How asset managers can avoid being squashed by big data

By Eric Dickinson 

Fund providers’ tender teams are more than ever before being overburdened with requests for information and requests for proposal.

This highlights the ever-increasing need for available due diligence information, and for a central repository to hold the due diligence data, to enable instant assessments of funds and their firms.

Fund buyers are overwhelmed by the sheer volume of data that is presented to them by way of fact sheets, presentations, prospectus’ research and due diligence reports – all in different forms, therefore presenting information in an inconsistent manner.

Additionally, the information often highlights areas we already know about and answers questions in an ambiguous manner.  Comparisons become impossible to make.

In my last article for Wealth Manager, I discussed the benefits of an industry-standard ‘golden-source’ data repository of fund due diligence information, which included:

  • Information on all funds would be accessible it would answer questions raised in due diligence processes and collated by a broad spectrum of wealth managers and advisers
  • It would enable ease of comparison of different funds by presenting information in a consistent and unambiguous manner information would be maintained by fund managers and providers
  • Technology would do the ‘heavy lifting’, avoiding the need to manually collate the necessary information
  • A documented time-stamped audit would give proof of fund buyers having undertaken full due diligence on a fund prior to transaction

The above benefits lead to a more efficient industry, reducing costs for both fund buyers and fund providers, and, ultimately, reducing costs for the investor.

 The regulator’s desire to see better levels of understanding and transparency on opaque investment products is a further reminder of the need for easily accessible information that can be used as part of a full and thorough due diligence process.

An industry standard repository helps the market meet this need in a cost-effective and efficient way.

A technology-based repository can further improve on a process – where, historically, the issuing of bespoke RFP documents has been the modus operandi – by offering a hub of due diligence information that provides consistent data on funds across providers.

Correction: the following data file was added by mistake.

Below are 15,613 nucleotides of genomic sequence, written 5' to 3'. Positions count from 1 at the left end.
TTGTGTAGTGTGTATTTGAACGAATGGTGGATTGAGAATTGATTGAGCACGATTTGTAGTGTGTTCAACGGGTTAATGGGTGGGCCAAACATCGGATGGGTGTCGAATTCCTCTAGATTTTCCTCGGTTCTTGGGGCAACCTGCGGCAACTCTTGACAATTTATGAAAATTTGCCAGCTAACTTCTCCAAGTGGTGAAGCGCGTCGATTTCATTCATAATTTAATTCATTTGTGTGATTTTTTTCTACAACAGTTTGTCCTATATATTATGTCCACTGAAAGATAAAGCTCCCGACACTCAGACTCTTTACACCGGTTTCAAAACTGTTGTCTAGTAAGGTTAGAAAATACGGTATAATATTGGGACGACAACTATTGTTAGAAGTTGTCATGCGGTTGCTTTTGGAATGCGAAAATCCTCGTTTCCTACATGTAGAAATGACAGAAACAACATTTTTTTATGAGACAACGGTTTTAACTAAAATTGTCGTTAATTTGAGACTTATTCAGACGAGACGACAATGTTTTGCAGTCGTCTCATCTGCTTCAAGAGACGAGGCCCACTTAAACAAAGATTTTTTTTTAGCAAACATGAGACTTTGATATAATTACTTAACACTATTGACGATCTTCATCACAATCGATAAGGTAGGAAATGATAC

Volatile data alerts

Historically, due diligence has meant trawling through the small print of a lengthy prospectus, reviewing multi-page standard documentation from the fund providers, often leading to more questions than answers.

A lot of time is needed on one fund to fully understand how it operates and the risks it can take to achieve its performance. Having a better level of understanding also helps prepare for fund manager meetings.

 The due diligence data set includes both static data, that changes very rarely, and volatile data, which is often key data that affects risk and changes on a regular basis.

Therefore, the need exists for volatile data alerts, whereby the fund provider keeps the fund buyer updated on risks pertaining to volatile data as it changes – such as changes to fund liquidity and leverage, the fund management team or to whether the fund can borrow or go short on cash.

Automated alerts may be configured by fund buyers to notify them of key fund information changes, thereby avoiding missed updates from the provider that may prove critical. They could also keep the buyer informed of important changes affecting fund risk that are not provided as matter of course by the provider.

It is clear the industry needs to use a standard repository of fund due diligence data to ensure that due diligence can be cost-effective and efficiently undertaken.

Eric Dickinson is an independent consultant to the investment management industry.